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Poland: Creation of Special Stabilization Fund from New Fee on Banks

(Jan. 16, 2013) On January 2, 2013, the Polish Cabinet approved a proposal put forward by the Minister of Finance to create a special stabilization fund based on contributions from banks with operations in Poland. The banks are protesting the proposal on the grounds that it constitutes the imposition of a “pseudo tax” the government contends the new fee will promote public confidence in the institutions. (Polish Cabinet Approves Finance Minister’s Proposal to Tax Banks, GAZETA WYBORCZA ONLINE (Jan. 3, 2013), Open Source Center online subscription database, No. EUP20130103232004.) A government press release was quoted as stating, “creation of a stabilization fund should increase the confidence among companies and households in the banking sector. In the future, moneys from the fund could likewise be used for restructuring banks and their ordered liquidation (called ‘resolution’).” (Id.)

Creation of the contribution requirement would entail amendment of the Act on the Bank Guarantee Fund, which came into force on February 17, 1995. (Id.; Consolidated Text of the Act on the Bank Guarantee Fund, Bank Guarantee Fund website (last visited Jan. 11, 2013). According to an opinion on the draft law sought by the Polish Minister of Finance and provided by the European Central Bank, the monies would be collected as a sub-fund of the Bank Guarantee Fund. In addition, the proposal would amend the Law of February 12, 2010, on the Recapitalization of Certain Financial Institutions. (Opinion of the European Central Bank of 19 November 2012 on a Stabilisation Fund for Banks (CON/2012/91), European Central Bank website.)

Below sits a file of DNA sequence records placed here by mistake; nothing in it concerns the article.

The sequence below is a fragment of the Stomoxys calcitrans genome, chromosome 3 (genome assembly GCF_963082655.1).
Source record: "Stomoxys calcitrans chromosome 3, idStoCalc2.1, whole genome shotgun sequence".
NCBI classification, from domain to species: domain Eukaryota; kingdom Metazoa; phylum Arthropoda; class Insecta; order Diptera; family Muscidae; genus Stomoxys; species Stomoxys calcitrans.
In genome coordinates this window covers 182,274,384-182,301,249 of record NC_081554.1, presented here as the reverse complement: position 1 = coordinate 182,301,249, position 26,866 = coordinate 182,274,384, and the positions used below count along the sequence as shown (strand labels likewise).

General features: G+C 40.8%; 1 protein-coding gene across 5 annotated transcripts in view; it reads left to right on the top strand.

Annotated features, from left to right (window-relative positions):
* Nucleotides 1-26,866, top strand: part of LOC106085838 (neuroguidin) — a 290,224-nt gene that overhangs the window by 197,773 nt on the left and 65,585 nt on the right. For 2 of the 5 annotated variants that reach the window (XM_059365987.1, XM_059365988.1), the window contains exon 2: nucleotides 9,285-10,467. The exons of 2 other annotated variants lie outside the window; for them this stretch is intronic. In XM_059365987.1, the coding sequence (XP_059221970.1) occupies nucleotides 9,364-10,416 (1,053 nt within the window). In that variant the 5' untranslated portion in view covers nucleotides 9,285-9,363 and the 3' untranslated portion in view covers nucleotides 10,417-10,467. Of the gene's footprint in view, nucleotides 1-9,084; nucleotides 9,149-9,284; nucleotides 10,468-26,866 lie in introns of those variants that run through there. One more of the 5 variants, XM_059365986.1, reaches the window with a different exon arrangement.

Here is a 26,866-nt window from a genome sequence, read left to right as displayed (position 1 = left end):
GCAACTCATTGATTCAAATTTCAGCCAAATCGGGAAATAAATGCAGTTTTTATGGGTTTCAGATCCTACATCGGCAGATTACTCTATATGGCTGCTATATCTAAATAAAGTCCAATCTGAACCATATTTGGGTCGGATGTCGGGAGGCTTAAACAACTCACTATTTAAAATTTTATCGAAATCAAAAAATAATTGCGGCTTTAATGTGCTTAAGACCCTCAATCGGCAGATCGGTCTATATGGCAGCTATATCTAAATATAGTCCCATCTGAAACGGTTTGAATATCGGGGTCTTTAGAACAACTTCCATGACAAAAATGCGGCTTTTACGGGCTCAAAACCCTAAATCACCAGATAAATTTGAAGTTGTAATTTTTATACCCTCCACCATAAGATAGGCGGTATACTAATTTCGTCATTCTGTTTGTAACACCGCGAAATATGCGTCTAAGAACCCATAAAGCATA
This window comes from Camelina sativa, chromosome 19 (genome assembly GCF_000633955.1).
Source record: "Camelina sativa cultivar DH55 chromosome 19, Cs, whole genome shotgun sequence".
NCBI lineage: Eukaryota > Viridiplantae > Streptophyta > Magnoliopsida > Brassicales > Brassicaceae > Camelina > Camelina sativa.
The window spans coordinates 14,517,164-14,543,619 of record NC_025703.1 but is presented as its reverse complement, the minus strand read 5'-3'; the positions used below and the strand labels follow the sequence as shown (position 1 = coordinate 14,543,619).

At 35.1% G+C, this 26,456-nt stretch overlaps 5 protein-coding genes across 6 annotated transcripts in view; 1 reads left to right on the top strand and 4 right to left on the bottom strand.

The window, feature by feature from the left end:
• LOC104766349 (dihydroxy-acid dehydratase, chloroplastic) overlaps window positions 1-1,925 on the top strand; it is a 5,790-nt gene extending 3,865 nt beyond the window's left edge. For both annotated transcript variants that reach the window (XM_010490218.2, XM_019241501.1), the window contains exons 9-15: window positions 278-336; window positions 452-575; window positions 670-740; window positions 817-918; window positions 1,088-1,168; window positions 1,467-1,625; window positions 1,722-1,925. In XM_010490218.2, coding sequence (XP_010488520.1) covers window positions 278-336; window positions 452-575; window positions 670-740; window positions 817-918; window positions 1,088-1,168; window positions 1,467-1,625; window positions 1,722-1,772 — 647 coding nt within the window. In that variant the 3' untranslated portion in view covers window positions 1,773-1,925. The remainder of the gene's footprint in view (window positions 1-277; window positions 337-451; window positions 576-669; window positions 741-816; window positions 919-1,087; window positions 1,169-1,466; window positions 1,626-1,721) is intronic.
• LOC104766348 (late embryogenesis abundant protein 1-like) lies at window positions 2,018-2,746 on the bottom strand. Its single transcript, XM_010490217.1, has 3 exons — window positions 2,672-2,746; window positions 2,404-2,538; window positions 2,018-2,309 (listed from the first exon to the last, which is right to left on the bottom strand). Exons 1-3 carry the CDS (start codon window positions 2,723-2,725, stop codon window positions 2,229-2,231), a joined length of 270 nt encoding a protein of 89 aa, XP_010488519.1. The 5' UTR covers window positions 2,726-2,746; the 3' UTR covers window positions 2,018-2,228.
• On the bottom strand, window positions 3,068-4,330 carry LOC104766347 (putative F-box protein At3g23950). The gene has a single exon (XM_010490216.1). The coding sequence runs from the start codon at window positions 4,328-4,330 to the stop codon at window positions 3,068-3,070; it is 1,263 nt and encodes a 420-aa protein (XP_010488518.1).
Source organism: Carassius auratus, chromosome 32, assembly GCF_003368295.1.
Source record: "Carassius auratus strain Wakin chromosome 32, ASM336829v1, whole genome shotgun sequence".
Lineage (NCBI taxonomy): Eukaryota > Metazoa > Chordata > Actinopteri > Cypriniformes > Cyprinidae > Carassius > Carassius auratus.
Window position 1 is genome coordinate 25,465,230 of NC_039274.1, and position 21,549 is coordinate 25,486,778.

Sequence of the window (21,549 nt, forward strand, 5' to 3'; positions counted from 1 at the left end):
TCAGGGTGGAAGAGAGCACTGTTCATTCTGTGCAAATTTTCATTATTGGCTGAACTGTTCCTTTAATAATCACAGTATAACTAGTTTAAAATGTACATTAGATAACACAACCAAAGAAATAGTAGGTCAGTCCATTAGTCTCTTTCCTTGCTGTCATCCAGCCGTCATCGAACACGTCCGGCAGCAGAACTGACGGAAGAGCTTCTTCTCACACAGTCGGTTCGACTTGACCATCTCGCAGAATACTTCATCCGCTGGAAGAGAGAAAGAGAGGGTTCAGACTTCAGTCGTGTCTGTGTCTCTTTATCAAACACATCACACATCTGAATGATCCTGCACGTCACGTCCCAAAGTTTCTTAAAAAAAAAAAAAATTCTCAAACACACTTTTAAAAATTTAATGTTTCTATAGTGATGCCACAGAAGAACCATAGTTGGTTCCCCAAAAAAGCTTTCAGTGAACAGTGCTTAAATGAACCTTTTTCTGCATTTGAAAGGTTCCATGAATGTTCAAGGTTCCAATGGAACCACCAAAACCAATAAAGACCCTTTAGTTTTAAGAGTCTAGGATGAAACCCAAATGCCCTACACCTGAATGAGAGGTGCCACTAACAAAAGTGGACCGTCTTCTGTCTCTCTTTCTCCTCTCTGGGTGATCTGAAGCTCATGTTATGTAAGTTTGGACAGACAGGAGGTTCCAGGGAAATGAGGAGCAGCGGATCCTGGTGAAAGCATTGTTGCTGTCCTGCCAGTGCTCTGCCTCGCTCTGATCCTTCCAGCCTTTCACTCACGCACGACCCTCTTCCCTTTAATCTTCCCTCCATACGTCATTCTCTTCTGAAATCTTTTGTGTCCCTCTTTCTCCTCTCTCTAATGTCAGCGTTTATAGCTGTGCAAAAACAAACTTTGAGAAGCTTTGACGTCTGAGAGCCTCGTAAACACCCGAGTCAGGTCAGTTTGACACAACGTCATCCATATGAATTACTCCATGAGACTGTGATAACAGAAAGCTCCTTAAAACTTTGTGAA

The press release does not indicate the form that a new fund would take. In 2011, the Minister of Finance indicated that the banks would simply pay a higher contribution to the Bank Guarantee Fund, but in August 2012, the Ministry of Finance announced a version of the reform that included the notion of the payment of another separate fee, to be imposed twice a year, in addition to the payments banks already make to the Bank Guarantee Fund. Reportedly, the government adopted this version of the reform, but with the loophole that the fee might be pegged at a lower rate than the maximum that had been posited. (Polish Cabinet Approves Finance Minister’s Proposal to Tax Banks, supra.)

According to the banking industry, the idea of an additional fee was “dreamt out of thin air,” given the long slump in the credit market and the fact that the country’s Financial Supervision Authority has been “easing up on recommendations that since 2009 have been excessively hampering banks” and even recently recommended that it be possible for certain banks to limit paying out dividends. (Id.) The banks contend that the tax would make it harder for them to cumulate profits and generate more capital and argue that, unlike some other European countries that introduced bank taxes because taxpayers had bailed out collapsing banks, “no bank in Poland took even a penny of public money, and we have Europe’s strongest guarantee fund for paying out deposits in the event banks get into trouble.” (Id.)

The draft amendment, after being submitted to Poland’s Parliament, must be approved by the President. If approved, it will come into effect 30 days after being promulgated in the Dziennik UstawRzeczypospolitej Polskiej (Journal of Laws of the Republic of Poland), the country’s authoritative official gazette. (Id.)